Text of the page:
Real Cases in Real Estate By Andrea Lee Negroni, Esq. – April 6th, 2012 Update

Real Cases in Real Estate By Andrea Lee Negroni, Esq. – April 6th, 2012 Update

Real Cases in Real Estate is a weekly update on real estate law, with legal principles illustrated and explained by lawsuits from around the country. The topics are wide-ranging for appeal to a broad spectrum of readers including lawyers, homeowners, investors and the general public. Andrea Lee Negroni, a Washington DC attorney and legal writer with 25 years of experience in financial services and mortgage law, contributes the case summaries.

Followers of Real Cases in Real Estate will learn and be entertained by lawsuits involving nuisance, trespass, zoning violations, deed restrictions, title insurance, public utilities, mechanics liens, construction defects, adverse possession, foreclosure and eviction, divorce and marital property rights, tenants' rights, and more. Real Cases in Real Estate uncovers the unpredictable, amusing, and sometimes outrageous disputes between next-door neighbors, contractors and homeowners, condo boards and residents, real estate brokers and homebuyers, and zoning administrators and developers.

Each fully cited case summary highlights the essential law of the case and explains the principal legal theories and concepts relevant to the outcome. Plain language treatment makes Real Cases in Real Estate accessible to lawyers and laymen alike.

Whether you follow real estate law professionally or as a hobby, you'll find something new and useful every week in Real Cases in Real Estate.

Updates for the Week of April 6th, 2012

Use and Sale of Drugs from a Mobile Home Adversely Affects Use of Neighboring Properties.  

In 2005, Victor and Rita Hudson filed an application to keep a mobile home on their property in Sussex County Delaware. The Sussex County Code permits a mobile home to be placed on property for use as a single family dwelling, if necessary in an emergency or hardship situation, if the mobile home does not adversely affect the use of neighboring properties. The Hudson's son Steven suffered from psychological and physical problems. When their application was approved, the Hudsons brought a mobile home onto their property and Steven and his wife and son moved into it. When the 2-year permit expired, the Hudsons received a one-year extension. When they sought a second extension, it was denied because of neighbors'complaints about Steven.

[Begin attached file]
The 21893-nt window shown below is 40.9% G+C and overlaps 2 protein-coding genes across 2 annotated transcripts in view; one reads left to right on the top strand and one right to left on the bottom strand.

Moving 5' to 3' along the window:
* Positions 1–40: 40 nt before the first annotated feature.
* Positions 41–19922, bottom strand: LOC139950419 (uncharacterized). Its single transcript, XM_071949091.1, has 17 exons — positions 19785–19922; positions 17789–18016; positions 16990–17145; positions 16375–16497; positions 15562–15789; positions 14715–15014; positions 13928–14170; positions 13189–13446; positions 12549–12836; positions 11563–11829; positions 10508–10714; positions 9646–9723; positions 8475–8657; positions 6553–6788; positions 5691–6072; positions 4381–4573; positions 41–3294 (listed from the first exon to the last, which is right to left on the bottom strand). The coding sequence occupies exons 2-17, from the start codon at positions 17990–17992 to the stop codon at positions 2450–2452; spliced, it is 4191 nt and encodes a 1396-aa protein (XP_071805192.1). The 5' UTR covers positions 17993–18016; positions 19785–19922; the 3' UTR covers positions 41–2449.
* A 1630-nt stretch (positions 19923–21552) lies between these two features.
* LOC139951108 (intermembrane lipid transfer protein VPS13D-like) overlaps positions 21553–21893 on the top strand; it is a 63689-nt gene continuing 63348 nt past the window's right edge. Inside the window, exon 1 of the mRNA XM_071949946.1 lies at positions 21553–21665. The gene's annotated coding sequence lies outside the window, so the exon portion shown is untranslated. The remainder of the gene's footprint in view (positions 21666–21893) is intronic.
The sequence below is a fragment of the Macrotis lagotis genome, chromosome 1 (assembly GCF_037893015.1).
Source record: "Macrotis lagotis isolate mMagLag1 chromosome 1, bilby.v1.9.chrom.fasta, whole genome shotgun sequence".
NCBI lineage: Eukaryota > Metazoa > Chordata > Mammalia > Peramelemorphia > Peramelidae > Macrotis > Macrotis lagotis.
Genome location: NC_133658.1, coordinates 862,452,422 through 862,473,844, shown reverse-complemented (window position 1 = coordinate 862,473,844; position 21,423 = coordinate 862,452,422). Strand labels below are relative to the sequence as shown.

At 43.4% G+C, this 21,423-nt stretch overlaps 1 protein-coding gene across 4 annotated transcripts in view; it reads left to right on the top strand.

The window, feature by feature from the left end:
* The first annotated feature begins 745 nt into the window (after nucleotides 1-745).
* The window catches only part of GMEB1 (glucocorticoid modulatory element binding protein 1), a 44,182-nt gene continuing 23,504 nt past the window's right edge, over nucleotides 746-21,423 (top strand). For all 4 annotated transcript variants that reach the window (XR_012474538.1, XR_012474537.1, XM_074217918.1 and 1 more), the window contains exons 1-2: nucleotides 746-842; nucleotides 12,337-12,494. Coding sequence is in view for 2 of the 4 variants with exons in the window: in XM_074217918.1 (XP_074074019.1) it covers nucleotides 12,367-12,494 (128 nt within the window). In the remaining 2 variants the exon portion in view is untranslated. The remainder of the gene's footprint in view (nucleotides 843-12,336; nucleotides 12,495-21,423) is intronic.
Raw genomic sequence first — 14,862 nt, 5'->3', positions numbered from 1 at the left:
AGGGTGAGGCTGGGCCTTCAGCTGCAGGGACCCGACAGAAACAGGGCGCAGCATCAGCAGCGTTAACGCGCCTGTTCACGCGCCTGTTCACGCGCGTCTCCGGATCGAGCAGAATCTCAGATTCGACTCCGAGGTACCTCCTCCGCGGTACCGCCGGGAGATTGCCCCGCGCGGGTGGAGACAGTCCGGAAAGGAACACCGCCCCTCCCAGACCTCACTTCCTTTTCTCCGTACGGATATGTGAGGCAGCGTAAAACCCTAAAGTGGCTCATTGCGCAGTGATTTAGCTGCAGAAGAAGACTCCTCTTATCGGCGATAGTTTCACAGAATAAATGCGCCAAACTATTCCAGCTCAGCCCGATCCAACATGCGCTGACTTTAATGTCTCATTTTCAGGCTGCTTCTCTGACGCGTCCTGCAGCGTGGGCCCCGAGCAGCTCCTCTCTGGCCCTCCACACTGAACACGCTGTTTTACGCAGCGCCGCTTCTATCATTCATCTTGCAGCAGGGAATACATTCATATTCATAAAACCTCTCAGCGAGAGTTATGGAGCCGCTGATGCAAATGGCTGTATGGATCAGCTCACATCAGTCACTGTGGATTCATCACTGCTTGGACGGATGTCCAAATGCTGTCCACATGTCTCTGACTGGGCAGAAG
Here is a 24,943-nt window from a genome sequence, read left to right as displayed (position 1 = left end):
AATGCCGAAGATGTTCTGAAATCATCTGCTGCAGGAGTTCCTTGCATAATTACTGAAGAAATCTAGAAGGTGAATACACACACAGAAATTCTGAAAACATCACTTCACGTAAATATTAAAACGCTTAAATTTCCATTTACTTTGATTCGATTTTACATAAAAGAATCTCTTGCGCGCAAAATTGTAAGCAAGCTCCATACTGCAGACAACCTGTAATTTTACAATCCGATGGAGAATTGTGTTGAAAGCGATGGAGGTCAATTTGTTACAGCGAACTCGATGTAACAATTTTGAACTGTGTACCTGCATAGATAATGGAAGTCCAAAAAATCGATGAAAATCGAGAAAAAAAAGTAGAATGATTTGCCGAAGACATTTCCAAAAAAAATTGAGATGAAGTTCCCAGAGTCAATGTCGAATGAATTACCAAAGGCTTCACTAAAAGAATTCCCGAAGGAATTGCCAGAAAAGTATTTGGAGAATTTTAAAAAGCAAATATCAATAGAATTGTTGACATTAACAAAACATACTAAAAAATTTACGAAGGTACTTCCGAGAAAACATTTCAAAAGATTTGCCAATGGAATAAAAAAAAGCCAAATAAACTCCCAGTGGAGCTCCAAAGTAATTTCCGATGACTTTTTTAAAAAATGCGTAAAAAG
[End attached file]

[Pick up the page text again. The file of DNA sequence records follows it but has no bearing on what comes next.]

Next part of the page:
At a hearing on the special use exception, two neighbors presented letters stating they had no objection to the mobile home, but four neighbors opposed extension of the special use permit. One of them testified that Steven stole electricity from the Delaware Electric Cooperative, which damaged his own electricity and applicances. This group of neighbors also claimed Steven was using and selling drugs, which they thought explained the constant flow of vehicles to the mobile home. Other neighbors said they didn't want Steven living in the neighborhood because they believed he was selling drugs. A police search at the mobile home turned up ecstasy tablets, marijuana and drug paraphernalia. Steven and his wife were arrested; Steven was charged with Maintaining a Dwelling for Keeping Controlled Substances, Possession of Marijuana and other drug-related crimes.

The County Board of Adjustment denied the Hudson's application for extension of the special use permit, noting that a special use permit is temporary and conditional and that the circumstances existing when the original application was approved had changed. Because Steven and his wife were using the mobile home to sell drugs, an illegal activity, the uses of adjacent and neighboring properties were substantially affected.

The Hudsons claimed their civil rights were violated when their application to extend the special use exception was denied, but the Board of Adjustment explained that the proper remedy for violation of the Fair Housing Act and Delaware Fair Housing Act is to file a complaint with the Secretary of HUD or the Delaware Human Rights Commission. The Board of Adjustment refused to hear these claims.

Hudson v. Sussex County Bd. of Adjustment, 2010 Del. Super. LEXIS 77 (Feb. 19, 2010) [enhanced version available to subscribers]

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